When it comes down to funding Vietnamese targets, advantages of loans, especially short-term ones, are obvious. A short-term loan would help to circumvent a time-consuming and, sometime, complicated process if the funding is arranged as a share sale.
Nevertheless, nothing comes without a price. The below note discusses major legal and practical issues faced by both sides of a loan agreement.
From a small, but not easy, case..
On a beautiful day late 2017, an electrician in Can Tho Province, Vietnam came to a neighboring jewelry shop to trade a $100 banknote. Just after receiving the Vietnamese Dong equivalence, he was detained by local police for illegal exchange of foreign currency and finally requested to pay a VND90 million (US$4,000) monetary fine for such act. At that time, his monthly salary was just around $180 so he could not afford the penalty.
This case quickly attracted attention from the public and, later on, the media because many believe the penalty seems unreasonably high. When asked to comment on the case, a representative of the State Bank of Vietnam (SBV) generally explained that the laws on foreign exchange (FX) must be that tough so that future perpetrators must think twice before doing the wrong things. Deeper, the noisy incident epitomizes the Government of Vietnam’s zero tolerance against dollarization according to which any breaches of FX and foreign loan rules will be heavily penalized.
… to more serious legal issues
For founders of many Vietnamese startups (VietCo), the next big thing after an offshore domicile flip is to get capitalized. Typically, funds can be released to the VietCo via many routes but mainly via (a) increasing SingCo’s equity in or (b) granting loans to VietCo. The latter is often preferred if quick cash is needed. This is because the licensing process for equity increase may take weeks, if not months.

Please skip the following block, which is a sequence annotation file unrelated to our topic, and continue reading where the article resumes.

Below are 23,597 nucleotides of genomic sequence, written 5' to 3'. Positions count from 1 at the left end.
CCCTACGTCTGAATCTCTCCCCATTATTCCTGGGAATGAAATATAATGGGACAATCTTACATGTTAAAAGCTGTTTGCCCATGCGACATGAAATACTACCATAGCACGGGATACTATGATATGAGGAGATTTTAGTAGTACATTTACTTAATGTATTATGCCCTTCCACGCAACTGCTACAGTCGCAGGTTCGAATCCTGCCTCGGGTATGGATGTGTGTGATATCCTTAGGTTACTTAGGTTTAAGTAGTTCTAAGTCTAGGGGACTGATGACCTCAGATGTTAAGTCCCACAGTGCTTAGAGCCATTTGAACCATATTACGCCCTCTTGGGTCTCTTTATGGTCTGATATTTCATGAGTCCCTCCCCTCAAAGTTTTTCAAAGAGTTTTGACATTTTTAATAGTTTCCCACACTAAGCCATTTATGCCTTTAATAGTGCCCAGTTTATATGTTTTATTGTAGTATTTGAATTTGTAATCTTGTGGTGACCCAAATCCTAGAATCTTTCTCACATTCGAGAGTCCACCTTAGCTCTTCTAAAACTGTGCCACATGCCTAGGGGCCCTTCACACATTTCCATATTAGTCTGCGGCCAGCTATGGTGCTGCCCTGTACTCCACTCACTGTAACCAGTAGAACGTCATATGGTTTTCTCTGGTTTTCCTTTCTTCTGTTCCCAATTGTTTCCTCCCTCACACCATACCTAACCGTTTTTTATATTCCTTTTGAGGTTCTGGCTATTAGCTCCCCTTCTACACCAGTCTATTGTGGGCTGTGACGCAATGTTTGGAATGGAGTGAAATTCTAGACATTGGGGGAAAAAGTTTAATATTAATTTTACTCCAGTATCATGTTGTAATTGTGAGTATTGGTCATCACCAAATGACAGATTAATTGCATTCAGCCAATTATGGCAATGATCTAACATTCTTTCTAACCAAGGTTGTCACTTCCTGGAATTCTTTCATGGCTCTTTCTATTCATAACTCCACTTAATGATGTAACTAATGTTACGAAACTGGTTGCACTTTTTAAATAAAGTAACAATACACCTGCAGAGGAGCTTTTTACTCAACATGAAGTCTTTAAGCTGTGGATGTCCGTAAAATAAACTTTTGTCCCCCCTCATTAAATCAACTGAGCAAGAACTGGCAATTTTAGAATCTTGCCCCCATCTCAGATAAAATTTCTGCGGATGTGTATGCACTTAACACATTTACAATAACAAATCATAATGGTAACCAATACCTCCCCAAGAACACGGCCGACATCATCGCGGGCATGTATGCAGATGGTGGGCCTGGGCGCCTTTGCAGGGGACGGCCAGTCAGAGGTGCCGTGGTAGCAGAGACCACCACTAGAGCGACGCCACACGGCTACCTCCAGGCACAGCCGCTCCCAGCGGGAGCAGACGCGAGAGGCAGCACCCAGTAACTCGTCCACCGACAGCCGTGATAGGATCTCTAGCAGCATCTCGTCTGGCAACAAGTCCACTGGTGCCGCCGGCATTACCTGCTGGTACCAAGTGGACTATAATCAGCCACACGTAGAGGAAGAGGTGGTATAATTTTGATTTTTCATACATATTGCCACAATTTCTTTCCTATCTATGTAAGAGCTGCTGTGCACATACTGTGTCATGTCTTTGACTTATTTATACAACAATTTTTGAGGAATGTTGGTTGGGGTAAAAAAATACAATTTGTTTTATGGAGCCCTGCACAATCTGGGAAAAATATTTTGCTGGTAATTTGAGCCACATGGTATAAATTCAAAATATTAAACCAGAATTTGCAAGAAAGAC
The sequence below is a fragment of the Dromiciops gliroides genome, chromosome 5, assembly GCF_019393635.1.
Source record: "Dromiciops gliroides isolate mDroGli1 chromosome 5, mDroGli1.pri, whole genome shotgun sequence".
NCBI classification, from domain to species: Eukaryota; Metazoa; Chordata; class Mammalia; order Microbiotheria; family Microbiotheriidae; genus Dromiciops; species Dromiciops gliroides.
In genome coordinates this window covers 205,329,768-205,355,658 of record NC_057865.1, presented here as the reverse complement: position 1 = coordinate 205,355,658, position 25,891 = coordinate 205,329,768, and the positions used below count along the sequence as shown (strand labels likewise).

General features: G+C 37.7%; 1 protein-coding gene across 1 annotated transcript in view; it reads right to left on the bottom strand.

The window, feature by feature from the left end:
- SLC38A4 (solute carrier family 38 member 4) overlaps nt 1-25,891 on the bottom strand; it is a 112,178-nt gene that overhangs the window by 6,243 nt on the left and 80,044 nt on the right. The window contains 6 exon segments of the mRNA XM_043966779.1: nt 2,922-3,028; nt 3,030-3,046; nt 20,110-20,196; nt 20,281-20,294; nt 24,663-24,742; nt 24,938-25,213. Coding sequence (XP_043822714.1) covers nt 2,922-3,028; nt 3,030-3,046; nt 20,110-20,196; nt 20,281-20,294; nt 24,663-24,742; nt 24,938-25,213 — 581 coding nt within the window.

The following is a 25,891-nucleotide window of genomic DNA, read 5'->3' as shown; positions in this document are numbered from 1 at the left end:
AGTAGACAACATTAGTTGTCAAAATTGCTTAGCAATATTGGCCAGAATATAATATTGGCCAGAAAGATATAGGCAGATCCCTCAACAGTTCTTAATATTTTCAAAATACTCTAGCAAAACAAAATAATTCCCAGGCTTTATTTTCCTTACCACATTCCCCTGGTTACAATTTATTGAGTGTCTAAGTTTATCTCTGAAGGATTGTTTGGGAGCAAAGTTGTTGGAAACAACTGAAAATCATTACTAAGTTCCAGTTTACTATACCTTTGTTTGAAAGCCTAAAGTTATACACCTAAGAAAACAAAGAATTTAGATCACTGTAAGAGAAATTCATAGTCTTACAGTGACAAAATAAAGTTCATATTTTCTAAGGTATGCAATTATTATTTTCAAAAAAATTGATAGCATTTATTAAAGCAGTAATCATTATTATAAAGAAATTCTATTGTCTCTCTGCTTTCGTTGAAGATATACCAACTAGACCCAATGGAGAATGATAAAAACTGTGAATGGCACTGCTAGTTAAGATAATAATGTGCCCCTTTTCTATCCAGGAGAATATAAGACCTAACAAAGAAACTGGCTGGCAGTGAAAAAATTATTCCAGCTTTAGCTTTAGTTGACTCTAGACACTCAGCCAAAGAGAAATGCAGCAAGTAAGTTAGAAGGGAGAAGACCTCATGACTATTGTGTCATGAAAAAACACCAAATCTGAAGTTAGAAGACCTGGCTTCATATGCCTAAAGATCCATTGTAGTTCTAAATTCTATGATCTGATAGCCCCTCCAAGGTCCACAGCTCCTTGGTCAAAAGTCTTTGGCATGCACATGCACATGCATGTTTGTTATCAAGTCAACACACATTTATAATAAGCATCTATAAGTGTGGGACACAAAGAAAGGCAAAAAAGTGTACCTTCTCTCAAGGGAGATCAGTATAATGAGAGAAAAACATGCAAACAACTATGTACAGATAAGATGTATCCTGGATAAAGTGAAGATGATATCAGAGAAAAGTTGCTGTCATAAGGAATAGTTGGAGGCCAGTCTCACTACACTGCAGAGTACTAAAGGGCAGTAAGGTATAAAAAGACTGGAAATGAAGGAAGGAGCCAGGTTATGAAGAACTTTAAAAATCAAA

From a legal perspective, SingCo’s funds to VietCo via the lending route are treated as offshore (or foreign) loans. Receiving and repaying offshore loans are heavily regulated by Vietnamese law. In banking area, the rule of thumb is that ones can only do exactly what the laws say. Failing this would result in heavy monetary fine by the State Bank of Vietnam and, even worse, a possibility of the loan being declared as invalid by a competent court of Vietnam for breaching prohibitory provisions of Vietnamese law.
How are foreign loans classified and for what purposes?
To avoid the above unexpected legal consequences, it is therefore critical to be mindful of how offshore loans are classified first and how such classification affect the funding.
In this regard, basically, foreign loans are categorized into 03 following groups:
- Short-term loans i.e. – a loan term of which is 1 year or less;
- Mid-term loan i.e. – a loan term of which is from 1 year to 5 years; and
- Long-term loan i.e. – a loan term of which is from 5 years or more
Essentially, each category (short-term in one group and mid and long-term ones together in another) must met separate specific conditions and is subject to different registration requirements.
For example, loans of less than 1-year term (also known as ‘short term’ loan) is not subject to a mandatory registration with the SBV (albeit mandatorily notified) but must not be used for ‘mid or long-term” purposes.
On the contrary, mid and long-term loans i.e. -loans terms of which are from 1 to 5 year or from 5 years and more respectively, must be registered with the SBV but can be used for a wide range of purposes.
In the next post, we discuss lending conditions and how the tricky ‘short-term’ concept is interpreted and how the SBV deals with breaches of offshore loan regulations.
 Penalties in banking or FX area are often much higher than those stipulated in other sectors.
 “Loan expenses” include interests and other expenses relating to the offshore loans.